Flooding in Salisbury
I don’t need to tell you that this has been a very wet and stormy winter and although Salisbury hasn’t suffered the devastating damage that has afflicted other parts of the south of England we have certainly been reminded that Salisbury is watered by five rivers.
Many of you will have seen the flooding of the Avon through the city and if anyone was in any doubt about the meaning of the term “floodplain” then they have had a very firm reminder. The saddest sight is Queen Elizabeth Gardens after all the effort and money that was spent on them last year. We will have to wait for the waters to subside before we know the extent of the damage caused by the water.
For those of you who have not been able to visit the flood sites and for our friends in Saintes, here are a couple of photos taken of Elizabeth Gardens, and the water meadows. For a further selection of pictures,and to see the rivers Avon and Bourne in full spate go to our Gallery.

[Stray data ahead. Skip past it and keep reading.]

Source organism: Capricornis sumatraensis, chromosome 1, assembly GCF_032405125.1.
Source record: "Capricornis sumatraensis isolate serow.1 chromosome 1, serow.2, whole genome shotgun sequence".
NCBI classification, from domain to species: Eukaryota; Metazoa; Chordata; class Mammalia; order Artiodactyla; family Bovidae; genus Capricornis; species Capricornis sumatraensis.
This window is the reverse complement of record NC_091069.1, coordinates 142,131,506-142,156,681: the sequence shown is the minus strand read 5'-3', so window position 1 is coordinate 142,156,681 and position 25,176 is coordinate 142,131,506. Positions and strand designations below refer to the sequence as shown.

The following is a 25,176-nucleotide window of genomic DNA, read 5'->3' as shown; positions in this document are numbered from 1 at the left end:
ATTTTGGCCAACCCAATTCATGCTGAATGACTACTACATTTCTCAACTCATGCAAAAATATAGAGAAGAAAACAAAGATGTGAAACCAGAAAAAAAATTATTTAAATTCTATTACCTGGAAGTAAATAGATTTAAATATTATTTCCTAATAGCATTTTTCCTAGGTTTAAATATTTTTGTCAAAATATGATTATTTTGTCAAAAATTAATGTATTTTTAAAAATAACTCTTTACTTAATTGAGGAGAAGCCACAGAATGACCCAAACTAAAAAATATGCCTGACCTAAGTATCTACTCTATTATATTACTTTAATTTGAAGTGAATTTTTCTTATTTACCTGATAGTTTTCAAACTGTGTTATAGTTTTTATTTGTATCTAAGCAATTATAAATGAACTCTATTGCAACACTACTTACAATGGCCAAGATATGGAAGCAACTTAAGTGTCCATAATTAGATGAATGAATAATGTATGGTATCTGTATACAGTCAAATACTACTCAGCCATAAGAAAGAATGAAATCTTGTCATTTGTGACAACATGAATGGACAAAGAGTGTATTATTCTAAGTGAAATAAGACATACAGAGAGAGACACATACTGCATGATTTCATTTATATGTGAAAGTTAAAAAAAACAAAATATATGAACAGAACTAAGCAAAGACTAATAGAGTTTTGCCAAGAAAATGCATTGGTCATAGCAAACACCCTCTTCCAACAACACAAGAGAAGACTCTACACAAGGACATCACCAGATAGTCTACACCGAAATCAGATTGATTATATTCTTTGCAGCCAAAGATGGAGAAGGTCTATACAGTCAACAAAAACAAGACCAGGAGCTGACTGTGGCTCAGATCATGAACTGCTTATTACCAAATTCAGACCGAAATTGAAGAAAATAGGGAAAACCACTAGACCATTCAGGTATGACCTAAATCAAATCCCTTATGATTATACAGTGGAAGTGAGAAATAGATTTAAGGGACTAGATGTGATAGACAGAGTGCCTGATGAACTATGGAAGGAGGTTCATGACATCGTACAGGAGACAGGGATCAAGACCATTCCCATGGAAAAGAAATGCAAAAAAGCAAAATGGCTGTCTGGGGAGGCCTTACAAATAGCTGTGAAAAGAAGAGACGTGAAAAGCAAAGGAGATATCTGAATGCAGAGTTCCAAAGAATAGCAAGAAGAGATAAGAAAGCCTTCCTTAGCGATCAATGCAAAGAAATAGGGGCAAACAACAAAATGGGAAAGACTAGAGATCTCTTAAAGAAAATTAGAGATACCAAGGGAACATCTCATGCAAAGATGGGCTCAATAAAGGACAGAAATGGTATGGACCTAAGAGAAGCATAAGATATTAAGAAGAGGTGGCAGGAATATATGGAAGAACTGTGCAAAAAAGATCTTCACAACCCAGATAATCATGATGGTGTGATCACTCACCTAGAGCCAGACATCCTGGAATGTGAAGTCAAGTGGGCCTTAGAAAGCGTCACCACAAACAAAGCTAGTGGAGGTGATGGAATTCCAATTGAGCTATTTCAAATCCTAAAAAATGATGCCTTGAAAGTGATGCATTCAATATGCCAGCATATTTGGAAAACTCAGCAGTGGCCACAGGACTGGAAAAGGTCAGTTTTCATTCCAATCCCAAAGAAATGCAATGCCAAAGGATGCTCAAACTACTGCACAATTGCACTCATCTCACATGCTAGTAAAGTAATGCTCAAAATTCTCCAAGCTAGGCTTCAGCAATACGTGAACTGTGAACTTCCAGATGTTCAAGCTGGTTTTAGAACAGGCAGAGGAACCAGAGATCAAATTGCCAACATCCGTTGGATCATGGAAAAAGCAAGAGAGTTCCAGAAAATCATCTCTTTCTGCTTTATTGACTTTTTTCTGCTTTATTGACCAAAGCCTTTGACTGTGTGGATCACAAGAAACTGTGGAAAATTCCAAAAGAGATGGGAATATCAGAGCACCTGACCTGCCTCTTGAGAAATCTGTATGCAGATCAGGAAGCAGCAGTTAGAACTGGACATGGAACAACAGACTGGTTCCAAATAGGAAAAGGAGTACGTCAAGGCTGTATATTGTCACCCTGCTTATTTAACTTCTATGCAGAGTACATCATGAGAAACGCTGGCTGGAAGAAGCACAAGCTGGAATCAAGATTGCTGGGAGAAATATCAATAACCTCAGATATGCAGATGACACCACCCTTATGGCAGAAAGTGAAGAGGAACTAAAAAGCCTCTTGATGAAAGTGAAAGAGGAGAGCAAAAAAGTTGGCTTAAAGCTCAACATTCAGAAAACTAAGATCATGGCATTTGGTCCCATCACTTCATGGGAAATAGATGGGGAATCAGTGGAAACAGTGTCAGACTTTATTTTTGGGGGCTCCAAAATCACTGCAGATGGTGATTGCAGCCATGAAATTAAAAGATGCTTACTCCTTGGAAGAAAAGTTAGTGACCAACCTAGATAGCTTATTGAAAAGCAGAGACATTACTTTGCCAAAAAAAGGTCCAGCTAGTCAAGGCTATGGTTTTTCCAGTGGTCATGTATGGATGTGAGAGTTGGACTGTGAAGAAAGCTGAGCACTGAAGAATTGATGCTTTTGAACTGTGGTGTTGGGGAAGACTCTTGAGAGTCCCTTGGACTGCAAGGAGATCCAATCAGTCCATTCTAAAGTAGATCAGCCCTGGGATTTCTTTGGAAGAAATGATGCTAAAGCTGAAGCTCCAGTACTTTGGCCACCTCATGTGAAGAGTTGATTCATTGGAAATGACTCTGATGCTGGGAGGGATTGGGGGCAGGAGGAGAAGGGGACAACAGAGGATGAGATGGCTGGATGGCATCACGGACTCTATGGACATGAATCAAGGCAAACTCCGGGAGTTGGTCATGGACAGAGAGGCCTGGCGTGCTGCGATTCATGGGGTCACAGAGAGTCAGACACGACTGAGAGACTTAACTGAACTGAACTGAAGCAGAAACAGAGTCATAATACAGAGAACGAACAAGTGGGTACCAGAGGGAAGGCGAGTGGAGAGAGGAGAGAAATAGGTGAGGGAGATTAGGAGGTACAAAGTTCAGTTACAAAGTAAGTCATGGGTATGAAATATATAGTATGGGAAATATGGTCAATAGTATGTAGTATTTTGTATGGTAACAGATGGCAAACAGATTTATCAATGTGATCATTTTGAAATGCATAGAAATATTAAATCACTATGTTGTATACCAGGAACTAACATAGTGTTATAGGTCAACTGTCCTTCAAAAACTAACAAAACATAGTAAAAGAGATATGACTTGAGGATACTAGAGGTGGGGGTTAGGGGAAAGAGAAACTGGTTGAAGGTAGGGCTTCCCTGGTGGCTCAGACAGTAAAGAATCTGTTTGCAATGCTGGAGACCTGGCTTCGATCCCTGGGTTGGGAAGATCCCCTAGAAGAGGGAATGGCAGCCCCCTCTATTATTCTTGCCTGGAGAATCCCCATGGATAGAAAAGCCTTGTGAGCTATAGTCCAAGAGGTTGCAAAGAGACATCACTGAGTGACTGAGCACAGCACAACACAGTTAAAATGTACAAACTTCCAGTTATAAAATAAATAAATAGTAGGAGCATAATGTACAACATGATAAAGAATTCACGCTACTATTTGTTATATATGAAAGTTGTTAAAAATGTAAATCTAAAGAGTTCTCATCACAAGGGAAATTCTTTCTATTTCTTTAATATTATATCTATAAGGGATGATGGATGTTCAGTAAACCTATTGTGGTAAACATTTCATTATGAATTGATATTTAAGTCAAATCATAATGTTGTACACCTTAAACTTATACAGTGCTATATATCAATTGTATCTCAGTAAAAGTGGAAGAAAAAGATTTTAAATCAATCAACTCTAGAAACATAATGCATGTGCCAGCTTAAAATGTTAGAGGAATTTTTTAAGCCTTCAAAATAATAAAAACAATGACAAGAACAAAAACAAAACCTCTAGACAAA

Since I have mentioned Elizabeth Gardens specifically I will begin there. (Photo below)
Look across the river, not that you can tell where the banks are, and you can see why they are they called the water meadows.(Photo below) Go further up the Avon valley and just north of the city the river has completely burst its banks.(Photo in Gallery)
The Bourne has also seen of the most severe flooding for many years. Along with all our rivers the waters will take a long time to subside, as the ground is so saturated, especially Salisbury Plain from where our river waters originate. (Photo in gallery)
Wellies are not good enough to cross this footbridge in the Winterbournes, you need waders,(I speak from experience) (Photo in Gallery)
Maybe not a good time for a picnic (Photo in Gallery)
We may complain but some folk are thoroughly enjoying the floods (Photo in Gallery)